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Antiques Roadshow expert stunned by 'oldest printed thing we'll ever see'

Matthew Haley was wowed by a collection of printed documents that included 550-year-old pages from the 1470s.

Matthew Haley saw prints dating back to the 1470s on the latest Antiques Roadshow. (BBC)
Matthew Haley saw prints dating back to the 1470s on the latest Antiques Roadshow. (BBC)

What did you miss?

The highlight of this week's Antiques Roadshow was a collection of documents dating all the way back to the earliest years of the printing press. One punter brought along several pages from way back in the 15th century, with one printed as early as 1470.

This absolutely delighted books and manuscripts expert Matthew Haley, who said it was unlikely that any printed material older than this would ever appear on the Antiques Roadshow.

What, how and why?

The owner of the Antiques Roadshow print collection was delighted to hear its hefty valuation. (BBC)
The owner of the Antiques Roadshow print collection was delighted to hear its hefty valuation. (BBC)

The owner of the print collection said his wife had started to buy him old pages as a "special treat" because he was "interested in typefaces" due to his work for a print company. He soon started to acquire documents stretching almost as far back as the early innovation of the Guttenberg Bible in 1455.

Haley said: "These are pretty much the oldest printed thing that we'll ever see on the Antiques Roadshow. There's a sheet of paper that was printed in 1470 — 550 years ago."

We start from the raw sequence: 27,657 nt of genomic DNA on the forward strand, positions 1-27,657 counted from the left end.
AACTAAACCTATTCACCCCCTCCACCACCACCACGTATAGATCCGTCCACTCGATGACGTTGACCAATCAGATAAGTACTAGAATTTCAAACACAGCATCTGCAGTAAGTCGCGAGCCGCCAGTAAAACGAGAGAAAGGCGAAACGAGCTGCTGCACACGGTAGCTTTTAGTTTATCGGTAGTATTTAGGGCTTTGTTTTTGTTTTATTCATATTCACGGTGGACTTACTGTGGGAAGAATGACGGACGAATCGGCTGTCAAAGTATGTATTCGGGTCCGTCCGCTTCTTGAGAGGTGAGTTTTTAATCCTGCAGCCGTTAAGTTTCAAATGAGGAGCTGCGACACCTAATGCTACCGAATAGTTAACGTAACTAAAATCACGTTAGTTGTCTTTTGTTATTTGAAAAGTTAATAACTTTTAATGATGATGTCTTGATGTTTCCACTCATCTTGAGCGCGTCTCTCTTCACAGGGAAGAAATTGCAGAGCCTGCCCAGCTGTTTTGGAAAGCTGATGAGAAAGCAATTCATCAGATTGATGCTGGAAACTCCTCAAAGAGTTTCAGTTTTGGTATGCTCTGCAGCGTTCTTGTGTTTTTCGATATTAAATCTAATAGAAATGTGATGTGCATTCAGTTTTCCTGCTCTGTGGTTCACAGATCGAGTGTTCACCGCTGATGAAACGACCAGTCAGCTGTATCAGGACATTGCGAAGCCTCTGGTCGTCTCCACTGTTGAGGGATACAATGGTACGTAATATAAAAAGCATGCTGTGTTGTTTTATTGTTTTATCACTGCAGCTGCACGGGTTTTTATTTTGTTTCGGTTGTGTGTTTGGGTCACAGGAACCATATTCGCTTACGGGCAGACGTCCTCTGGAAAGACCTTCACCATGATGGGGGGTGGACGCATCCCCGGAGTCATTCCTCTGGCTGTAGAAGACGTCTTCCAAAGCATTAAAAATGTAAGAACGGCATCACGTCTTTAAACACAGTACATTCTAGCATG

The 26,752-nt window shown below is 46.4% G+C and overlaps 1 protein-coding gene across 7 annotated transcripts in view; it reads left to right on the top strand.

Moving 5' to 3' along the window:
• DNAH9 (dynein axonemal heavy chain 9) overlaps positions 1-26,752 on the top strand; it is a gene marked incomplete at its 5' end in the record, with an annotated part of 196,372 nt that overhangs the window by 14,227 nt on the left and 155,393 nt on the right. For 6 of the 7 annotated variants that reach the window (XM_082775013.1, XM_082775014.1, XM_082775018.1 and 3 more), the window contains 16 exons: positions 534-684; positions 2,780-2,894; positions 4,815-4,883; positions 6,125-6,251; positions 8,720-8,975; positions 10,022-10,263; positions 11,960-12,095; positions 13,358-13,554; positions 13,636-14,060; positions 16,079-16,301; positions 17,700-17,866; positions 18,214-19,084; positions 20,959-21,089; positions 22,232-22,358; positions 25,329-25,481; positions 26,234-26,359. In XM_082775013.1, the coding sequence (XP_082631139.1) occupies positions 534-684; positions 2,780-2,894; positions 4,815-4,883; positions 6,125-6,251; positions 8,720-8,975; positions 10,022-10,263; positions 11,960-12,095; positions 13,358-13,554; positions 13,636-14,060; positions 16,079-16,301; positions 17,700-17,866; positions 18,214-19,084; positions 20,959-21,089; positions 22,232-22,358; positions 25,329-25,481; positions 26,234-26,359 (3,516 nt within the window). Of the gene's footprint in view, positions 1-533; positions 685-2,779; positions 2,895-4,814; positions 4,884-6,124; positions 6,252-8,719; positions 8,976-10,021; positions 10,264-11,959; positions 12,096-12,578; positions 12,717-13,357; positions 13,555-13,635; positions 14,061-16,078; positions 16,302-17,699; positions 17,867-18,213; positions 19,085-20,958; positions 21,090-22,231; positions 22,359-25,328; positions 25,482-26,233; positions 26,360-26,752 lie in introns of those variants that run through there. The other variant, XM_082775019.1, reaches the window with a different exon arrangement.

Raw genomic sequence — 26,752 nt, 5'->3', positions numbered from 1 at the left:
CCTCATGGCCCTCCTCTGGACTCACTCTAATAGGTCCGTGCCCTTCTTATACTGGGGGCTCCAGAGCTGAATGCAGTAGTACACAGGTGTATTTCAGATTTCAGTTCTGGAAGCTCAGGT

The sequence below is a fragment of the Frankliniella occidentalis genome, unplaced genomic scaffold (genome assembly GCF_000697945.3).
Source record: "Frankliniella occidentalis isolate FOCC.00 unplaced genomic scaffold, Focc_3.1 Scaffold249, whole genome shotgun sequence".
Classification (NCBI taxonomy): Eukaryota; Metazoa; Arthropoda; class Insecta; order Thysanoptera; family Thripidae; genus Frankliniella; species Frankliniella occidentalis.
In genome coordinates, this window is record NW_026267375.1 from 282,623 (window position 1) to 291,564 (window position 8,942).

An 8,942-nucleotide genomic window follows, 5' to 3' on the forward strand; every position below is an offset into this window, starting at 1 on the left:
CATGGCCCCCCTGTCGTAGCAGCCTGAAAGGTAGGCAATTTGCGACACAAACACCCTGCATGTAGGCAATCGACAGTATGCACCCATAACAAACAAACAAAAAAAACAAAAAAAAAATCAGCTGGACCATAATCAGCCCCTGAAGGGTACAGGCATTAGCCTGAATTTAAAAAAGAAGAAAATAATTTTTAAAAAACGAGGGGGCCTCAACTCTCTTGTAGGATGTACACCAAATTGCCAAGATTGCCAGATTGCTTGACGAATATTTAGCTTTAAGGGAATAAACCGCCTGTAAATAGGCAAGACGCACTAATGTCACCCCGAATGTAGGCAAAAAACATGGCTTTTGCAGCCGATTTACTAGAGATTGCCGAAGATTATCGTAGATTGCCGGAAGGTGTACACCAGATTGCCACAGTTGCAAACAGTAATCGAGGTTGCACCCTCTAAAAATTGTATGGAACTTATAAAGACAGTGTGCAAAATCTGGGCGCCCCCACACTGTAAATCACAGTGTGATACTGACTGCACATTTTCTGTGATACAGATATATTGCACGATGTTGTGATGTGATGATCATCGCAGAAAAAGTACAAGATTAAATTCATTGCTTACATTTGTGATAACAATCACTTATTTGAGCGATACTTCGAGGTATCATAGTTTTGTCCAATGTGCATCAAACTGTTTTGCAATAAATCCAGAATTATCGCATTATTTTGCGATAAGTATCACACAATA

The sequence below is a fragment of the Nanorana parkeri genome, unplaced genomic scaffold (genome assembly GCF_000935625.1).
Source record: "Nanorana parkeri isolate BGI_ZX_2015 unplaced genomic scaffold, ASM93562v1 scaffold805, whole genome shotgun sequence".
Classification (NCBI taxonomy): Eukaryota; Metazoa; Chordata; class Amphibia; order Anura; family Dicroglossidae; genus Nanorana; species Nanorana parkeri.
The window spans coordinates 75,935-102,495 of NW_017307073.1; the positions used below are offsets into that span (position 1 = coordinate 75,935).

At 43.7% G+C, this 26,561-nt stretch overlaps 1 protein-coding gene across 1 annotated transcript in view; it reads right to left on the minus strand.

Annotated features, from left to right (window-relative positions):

The collection also included documents from the first printing press in Rome, as well as some early German work. He also had a document from William Caxton, who was the first person to print in English in 1482. Haley valued this single sheet at somewhere between £600 to £1,000.

The impressive collection contained single pages that dated right back to the earliest days of the printing press. (BBC)
The impressive collection contained single pages that dated right back to the earliest days of the printing press. (BBC)

"For somebody interested in books, like me, this is absolute gold dust. This is really phenomenal," said Haley. "It's wonderful and it's amazing to have such early historic printing material on the Antiques Roadshow."

Haley ultimately put a value between £5,000 and £10,000 on the "huge and spectacular collection". The owner quipped "don't tell the wife" as onlookers gasped at the sizeable number.

What else happened on Antiques Roadshow?

Antiques Roadshow expert Mark Smith saw a valuable military cross from the First World War. (BBC)
Antiques Roadshow expert Mark Smith saw a valuable military cross from the First World War. (BBC)

Elsewhere on this week's Antiques Roadshow, military expert Mark Smith heard the story of a medal earned by an ace pilot during the First World War. Another guest brought along a U2 record signed by the entire band in 1981. She had bought it from a record shop bargain bin before getting it signed and it was now valued at around £1,000.

Antiques Roadshow airs on Sundays on BBC One at 7pm.

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